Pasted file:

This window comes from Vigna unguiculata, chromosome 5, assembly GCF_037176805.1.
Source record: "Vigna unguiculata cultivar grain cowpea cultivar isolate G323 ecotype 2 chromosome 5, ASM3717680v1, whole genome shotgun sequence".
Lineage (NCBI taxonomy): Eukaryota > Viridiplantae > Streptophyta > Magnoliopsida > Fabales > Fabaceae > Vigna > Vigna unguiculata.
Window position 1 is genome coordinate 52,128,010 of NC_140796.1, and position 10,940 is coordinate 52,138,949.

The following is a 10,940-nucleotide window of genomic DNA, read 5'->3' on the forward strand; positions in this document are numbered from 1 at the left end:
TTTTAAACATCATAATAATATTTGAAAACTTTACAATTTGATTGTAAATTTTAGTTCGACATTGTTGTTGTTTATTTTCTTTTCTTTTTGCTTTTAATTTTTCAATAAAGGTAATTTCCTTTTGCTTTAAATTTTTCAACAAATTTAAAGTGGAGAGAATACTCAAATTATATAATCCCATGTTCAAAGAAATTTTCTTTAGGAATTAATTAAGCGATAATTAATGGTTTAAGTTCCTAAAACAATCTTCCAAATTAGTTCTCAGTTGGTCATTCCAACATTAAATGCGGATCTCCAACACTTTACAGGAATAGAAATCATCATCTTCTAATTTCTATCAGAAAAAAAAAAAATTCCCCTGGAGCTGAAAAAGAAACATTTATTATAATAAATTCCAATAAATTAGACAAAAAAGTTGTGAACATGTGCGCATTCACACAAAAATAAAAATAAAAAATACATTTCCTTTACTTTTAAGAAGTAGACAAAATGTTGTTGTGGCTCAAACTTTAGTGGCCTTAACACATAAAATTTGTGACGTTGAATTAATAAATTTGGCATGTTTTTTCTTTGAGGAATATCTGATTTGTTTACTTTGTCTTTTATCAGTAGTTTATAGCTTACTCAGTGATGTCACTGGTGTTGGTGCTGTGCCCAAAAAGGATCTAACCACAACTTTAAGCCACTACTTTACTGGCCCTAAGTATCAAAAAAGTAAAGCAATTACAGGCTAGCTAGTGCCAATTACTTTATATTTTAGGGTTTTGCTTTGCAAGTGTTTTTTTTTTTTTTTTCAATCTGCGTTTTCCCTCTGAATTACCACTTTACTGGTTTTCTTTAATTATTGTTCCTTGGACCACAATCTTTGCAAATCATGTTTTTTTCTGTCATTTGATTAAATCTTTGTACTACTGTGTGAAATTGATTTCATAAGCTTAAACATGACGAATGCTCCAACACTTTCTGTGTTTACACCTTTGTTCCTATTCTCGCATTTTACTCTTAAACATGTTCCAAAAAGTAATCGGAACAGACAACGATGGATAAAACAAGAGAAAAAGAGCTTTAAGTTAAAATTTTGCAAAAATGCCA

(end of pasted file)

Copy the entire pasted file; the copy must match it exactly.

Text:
This window comes from Vigna unguiculata, chromosome 5, assembly GCF_037176805.1.
Source record: "Vigna unguiculata cultivar grain cowpea cultivar isolate G323 ecotype 2 chromosome 5, ASM3717680v1, whole genome shotgun sequence".
Lineage (NCBI taxonomy): Eukaryota > Viridiplantae > Streptophyta > Magnoliopsida > Fabales > Fabaceae > Vigna > Vigna unguiculata.
Window position 1 is genome coordinate 52,128,010 of NC_140796.1, and position 10,940 is coordinate 52,138,949.

The following is a 10,940-nucleotide window of genomic DNA, read 5'->3' on the forward strand; positions in this document are numbered from 1 at the left end:
TTTTAAACATCATAATAATATTTGAAAACTTTACAATTTGATTGTAAATTTTAGTTCGACATTGTTGTTGTTTATTTTCTTTTCTTTTTGCTTTTAATTTTTCAATAAAGGTAATTTCCTTTTGCTTTAAATTTTTCAACAAATTTAAAGTGGAGAGAATACTCAAATTATATAATCCCATGTTCAAAGAAATTTTCTTTAGGAATTAATTAAGCGATAATTAATGGTTTAAGTTCCTAAAACAATCTTCCAAATTAGTTCTCAGTTGGTCATTCCAACATTAAATGCGGATCTCCAACACTTTACAGGAATAGAAATCATCATCTTCTAATTTCTATCAGAAAAAAAAAAAATTCCCCTGGAGCTGAAAAAGAAACATTTATTATAATAAATTCCAATAAATTAGACAAAAAAGTTGTGAACATGTGCGCATTCACACAAAAATAAAAATAAAAAATACATTTCCTTTACTTTTAAGAAGTAGACAAAATGTTGTTGTGGCTCAAACTTTAGTGGCCTTAACACATAAAATTTGTGACGTTGAATTAATAAATTTGGCATGTTTTTTCTTTGAGGAATATCTGATTTGTTTACTTTGTCTTTTATCAGTAGTTTATAGCTTACTCAGTGATGTCACTGGTGTTGGTGCTGTGCCCAAAAAGGATCTAACCACAACTTTAAGCCACTACTTTACTGGCCCTAAGTATCAAAAAAGTAAAGCAATTACAGGCTAGCTAGTGCCAATTACTTTATATTTTAGGGTTTTGCTTTGCAAGTGTTTTTTTTTTTTTTTTCAATCTGCGTTTTCCCTCTGAATTACCACTTTACTGGTTTTCTTTAATTATTGTTCCTTGGACCACAATCTTTGCAAATCATGTTTTTTTCTGTCATTTGATTAAATCTTTGTACTACTGTGTGAAATTGATTTCATAAGCTTAAACATGACGAATGCTCCAACACTTTCTGTGTTTACACCTTTGTTCCTATTCTCGCATTTTACTCTTAAACATGTTCCAAAAAGTAATCGGAACAGACAACGATGGATAAAACAAGAGAAAAAGAGCTTTAAGTTAAAATTTTGCAAAAATGCCA